Deutsche Bank got a Qatari shareholder. The German bank launched a plan to sell some €8 billion ($11 billion) in shares, with €1.75 billion coming from investment vehicle controlled by a member of Qatar’s royal family. As one of Europe’s most weakly capitalized banks, Deutsche needs to shore itself up ahead of ECB stress tests later this year.
Switzerland rejected a new minimum wage bid. A proposed 22-franc ($25)-per-hour minimum wage was rejected in the Swiss parliament—if it were accepted it would have been the highest minimum wage in the world. Nine in 10 Swiss employees already earn over that level.
Quartz obsession interlude
S. Mitra Kalita on how Narendra Modi won over her family. “For much of India’s 67-year history, the majority of my family has supported Congress… Then last month, amid the biggest election in human history, I landed in an India that somehow and suddenly felt different. The revolution was not as I’d expected—no mass protest in the streets over inequality and women’s rights, graft and malnutrition, wages and labor conditions. Yet there was a palpable shift in a nation’s psyche, most evident in my own family. Dozens of relatives were firmly in Modi’s camp.” Read more here.
Matters of debate
Sharing doesn’t equal caring. The rise of the sharing economy means more collaboration and less consumption, but it also means we are commercializing our relationships.
Overseas Chinese are China’s Achilles heel. The fact that Beijing can do little to protect its citizens abroad offers a strategic advantage to countries like Vietnam.
Even at record highs, the stock markets are your best long-term bet. An investment in stocks, unlike in gold or real estate, is an investment in the creative potential of people.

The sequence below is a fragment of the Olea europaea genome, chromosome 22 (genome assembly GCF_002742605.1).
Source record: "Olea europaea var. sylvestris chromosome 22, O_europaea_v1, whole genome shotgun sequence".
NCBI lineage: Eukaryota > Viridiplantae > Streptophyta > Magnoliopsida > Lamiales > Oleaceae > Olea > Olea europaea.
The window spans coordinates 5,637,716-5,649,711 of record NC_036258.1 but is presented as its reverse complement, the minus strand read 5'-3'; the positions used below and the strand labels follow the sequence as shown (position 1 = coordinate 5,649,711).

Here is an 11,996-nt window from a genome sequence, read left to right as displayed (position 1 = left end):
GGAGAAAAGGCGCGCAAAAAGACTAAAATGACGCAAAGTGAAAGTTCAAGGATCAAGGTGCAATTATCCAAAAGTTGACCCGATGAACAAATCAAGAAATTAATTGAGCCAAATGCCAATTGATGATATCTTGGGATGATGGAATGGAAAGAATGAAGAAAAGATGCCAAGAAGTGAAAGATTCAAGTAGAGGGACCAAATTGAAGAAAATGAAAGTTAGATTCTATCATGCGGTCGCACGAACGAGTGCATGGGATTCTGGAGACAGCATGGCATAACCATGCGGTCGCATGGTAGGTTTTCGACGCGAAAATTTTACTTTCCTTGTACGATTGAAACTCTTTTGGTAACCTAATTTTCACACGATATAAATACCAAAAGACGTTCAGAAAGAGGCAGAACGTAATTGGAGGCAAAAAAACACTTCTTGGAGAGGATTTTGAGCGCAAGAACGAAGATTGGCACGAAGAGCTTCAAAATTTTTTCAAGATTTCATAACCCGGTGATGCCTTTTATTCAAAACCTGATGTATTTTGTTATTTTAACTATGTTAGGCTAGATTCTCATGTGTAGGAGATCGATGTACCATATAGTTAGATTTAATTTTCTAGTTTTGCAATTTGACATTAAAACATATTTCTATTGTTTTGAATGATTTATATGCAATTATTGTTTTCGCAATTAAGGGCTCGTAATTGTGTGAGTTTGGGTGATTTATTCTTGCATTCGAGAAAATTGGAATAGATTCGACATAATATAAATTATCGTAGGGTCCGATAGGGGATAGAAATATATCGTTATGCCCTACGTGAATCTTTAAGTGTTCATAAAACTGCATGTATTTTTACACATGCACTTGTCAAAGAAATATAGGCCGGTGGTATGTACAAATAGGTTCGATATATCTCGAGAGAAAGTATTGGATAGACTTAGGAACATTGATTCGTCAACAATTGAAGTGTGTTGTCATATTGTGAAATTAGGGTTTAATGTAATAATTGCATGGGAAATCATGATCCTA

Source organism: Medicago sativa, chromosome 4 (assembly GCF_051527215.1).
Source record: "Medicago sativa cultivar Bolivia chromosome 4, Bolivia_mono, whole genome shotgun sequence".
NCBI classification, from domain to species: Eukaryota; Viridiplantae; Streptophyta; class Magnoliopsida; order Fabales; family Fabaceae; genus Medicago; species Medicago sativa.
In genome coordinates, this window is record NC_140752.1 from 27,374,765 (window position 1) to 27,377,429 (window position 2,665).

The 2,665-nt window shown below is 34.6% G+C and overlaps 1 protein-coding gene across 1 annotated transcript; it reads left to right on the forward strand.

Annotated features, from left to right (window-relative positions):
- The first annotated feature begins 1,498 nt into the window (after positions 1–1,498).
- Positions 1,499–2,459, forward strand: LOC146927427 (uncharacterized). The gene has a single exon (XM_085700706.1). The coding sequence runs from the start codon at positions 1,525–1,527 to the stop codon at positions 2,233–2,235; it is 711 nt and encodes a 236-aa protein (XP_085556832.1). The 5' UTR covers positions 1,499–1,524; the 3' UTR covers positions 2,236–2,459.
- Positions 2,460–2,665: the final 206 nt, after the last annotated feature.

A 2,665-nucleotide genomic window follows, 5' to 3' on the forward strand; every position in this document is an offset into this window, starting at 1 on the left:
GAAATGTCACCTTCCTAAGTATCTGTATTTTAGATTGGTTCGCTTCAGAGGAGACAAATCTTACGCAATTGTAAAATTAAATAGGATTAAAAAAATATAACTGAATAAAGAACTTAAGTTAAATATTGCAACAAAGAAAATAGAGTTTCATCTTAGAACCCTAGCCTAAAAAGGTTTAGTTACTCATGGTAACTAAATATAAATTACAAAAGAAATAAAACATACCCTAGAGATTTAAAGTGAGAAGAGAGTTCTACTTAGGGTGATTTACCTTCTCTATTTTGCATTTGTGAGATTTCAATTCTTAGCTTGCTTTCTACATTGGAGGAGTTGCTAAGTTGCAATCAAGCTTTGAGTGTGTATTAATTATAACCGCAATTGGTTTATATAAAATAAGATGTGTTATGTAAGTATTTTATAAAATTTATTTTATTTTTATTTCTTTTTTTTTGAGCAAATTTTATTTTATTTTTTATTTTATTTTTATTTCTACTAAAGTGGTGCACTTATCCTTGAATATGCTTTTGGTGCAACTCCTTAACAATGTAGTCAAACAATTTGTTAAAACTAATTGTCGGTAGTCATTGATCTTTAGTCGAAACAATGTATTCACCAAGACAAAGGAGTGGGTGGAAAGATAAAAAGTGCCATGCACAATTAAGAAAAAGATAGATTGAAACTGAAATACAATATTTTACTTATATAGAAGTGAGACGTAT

The US needs a new Brown v Board of Education. The historic Supreme Court ruling 60 years ago created a movement for racial equality and inclusion that has since petered out.
Finding work for farmers ought to be one of Modi’s top goals. But a romantic view of farming will probably prevent that.
Dilma Rousseff is looking desperate. Brazil’s president doesn’t seem to realize the damage her economic policies are doing.
You can drink this suntan lotion. Drinking 2ml of the stuff every four hours can cancel 97% of the sun’s rays, the manufacturer says.
Mobile payment apps make you tip more. One restaurant company reported a 45% increase in tip value after switching.
The riot police in Brazil look just like the ones in Brazil. The elite World Cup “robo-cops” of Rio bear an uncanny resemblance to those in the dystopian 1985 movie classic.
Forbidden photos of North Korea. They show ordinary life, not military parades or mass synchronized baton-twirling.
Norway has a human zoo. Two artists created it to remind Norwegians about hidden racism.
Watch out, it’s bee swarming season. Which means clumps of thousands of bees take up residence in all kinds of unlikely places.